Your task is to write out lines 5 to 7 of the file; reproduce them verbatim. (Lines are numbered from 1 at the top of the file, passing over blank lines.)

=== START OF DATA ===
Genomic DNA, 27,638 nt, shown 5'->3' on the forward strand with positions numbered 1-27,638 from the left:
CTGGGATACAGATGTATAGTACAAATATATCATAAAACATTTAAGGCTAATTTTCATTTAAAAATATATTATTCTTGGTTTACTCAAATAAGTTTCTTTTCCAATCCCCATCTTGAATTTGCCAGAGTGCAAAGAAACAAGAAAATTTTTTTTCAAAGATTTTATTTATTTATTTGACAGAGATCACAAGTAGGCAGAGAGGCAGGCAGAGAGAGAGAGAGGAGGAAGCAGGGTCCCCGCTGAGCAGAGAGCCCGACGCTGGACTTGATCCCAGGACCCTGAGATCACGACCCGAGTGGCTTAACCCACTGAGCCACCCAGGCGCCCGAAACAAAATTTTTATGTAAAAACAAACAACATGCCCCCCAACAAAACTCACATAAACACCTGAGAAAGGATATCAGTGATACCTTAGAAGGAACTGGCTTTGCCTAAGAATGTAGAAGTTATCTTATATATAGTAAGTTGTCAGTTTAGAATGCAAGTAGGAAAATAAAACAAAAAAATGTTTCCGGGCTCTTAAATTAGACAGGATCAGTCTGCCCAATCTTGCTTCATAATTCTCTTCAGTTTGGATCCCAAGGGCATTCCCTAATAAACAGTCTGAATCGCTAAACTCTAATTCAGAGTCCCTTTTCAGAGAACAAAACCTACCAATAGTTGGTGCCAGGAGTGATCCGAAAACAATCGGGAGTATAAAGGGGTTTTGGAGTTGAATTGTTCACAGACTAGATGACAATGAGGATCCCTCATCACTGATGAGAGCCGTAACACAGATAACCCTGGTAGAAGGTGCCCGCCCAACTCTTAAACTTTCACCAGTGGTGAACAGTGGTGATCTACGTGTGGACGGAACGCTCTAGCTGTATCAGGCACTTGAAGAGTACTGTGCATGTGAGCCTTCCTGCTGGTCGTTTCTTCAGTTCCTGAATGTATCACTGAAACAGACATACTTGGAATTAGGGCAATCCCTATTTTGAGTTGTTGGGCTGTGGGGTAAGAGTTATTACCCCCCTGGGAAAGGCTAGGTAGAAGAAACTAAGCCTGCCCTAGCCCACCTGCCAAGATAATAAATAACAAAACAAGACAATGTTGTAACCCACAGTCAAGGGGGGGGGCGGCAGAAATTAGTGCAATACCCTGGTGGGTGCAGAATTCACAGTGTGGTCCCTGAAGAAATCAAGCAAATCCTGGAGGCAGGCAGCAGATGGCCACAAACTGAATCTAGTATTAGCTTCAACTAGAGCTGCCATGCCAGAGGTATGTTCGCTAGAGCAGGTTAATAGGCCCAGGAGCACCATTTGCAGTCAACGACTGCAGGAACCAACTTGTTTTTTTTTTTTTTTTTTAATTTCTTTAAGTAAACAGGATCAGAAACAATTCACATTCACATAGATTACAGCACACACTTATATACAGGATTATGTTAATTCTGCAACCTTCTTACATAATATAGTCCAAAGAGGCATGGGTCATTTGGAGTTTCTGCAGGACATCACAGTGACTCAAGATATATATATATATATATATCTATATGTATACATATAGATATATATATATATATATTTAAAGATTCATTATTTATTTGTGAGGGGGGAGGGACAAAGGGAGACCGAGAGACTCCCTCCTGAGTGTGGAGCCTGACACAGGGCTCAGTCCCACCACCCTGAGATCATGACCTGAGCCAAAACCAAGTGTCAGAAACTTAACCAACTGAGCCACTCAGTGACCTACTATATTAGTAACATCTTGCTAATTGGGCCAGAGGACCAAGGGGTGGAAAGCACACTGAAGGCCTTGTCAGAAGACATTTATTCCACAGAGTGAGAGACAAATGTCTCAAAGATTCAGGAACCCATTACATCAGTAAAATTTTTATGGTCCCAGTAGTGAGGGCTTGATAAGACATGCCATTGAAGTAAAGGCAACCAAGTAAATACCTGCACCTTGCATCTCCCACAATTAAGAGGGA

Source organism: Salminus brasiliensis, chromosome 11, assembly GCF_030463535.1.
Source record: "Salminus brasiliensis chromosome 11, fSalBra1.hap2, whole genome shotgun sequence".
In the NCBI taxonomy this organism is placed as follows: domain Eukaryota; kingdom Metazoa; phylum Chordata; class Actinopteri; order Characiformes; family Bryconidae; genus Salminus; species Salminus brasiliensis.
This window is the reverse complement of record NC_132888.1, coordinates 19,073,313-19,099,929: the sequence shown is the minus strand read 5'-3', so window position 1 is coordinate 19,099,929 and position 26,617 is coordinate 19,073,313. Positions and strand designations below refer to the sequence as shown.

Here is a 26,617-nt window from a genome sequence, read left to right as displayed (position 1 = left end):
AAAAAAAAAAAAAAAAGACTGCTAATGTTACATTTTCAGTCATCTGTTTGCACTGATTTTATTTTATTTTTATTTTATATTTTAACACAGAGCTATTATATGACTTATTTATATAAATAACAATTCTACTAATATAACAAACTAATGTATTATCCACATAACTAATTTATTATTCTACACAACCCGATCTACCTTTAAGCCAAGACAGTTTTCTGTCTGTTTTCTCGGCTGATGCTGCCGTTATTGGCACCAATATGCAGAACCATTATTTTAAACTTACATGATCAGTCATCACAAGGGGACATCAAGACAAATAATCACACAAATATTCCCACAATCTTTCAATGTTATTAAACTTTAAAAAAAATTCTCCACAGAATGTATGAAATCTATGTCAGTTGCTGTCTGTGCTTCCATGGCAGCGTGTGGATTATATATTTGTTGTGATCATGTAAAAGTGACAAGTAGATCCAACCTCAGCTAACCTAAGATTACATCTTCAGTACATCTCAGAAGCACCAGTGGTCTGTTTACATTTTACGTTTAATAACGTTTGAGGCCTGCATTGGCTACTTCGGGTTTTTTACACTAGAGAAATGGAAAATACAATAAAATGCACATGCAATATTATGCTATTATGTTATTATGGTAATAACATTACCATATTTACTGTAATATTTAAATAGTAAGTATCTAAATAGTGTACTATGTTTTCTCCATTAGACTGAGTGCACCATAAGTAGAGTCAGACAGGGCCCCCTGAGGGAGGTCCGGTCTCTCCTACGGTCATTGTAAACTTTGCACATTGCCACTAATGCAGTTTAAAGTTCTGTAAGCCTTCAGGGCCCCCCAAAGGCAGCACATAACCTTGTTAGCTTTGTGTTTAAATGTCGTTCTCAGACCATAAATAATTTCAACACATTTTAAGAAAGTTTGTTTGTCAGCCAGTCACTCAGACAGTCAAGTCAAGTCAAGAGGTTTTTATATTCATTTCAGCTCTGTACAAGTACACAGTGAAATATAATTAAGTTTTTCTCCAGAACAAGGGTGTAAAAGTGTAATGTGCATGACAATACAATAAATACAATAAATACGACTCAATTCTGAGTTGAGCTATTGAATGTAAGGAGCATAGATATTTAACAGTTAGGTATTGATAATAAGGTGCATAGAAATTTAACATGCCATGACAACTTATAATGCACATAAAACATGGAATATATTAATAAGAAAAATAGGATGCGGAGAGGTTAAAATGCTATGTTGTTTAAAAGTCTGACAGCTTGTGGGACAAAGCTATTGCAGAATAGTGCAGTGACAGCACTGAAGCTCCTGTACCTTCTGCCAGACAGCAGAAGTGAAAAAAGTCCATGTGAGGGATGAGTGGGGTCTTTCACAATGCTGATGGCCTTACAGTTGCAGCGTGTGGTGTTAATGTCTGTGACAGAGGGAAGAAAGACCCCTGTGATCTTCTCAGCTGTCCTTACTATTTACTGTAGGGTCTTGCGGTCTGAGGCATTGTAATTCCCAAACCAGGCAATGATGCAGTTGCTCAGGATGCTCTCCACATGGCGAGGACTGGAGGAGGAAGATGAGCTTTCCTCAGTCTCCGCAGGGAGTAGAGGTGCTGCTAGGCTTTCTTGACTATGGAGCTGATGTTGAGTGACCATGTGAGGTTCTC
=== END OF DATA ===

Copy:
In the NCBI taxonomy this organism is placed as follows: domain Eukaryota; kingdom Metazoa; phylum Chordata; class Actinopteri; order Characiformes; family Bryconidae; genus Salminus; species Salminus brasiliensis.
This window is the reverse complement of record NC_132888.1, coordinates 19,073,313-19,099,929: the sequence shown is the minus strand read 5'-3', so window position 1 is coordinate 19,099,929 and position 26,617 is coordinate 19,073,313. Positions and strand designations below refer to the sequence as shown.

Here is a 26,617-nt window from a genome sequence, read left to right as displayed (position 1 = left end):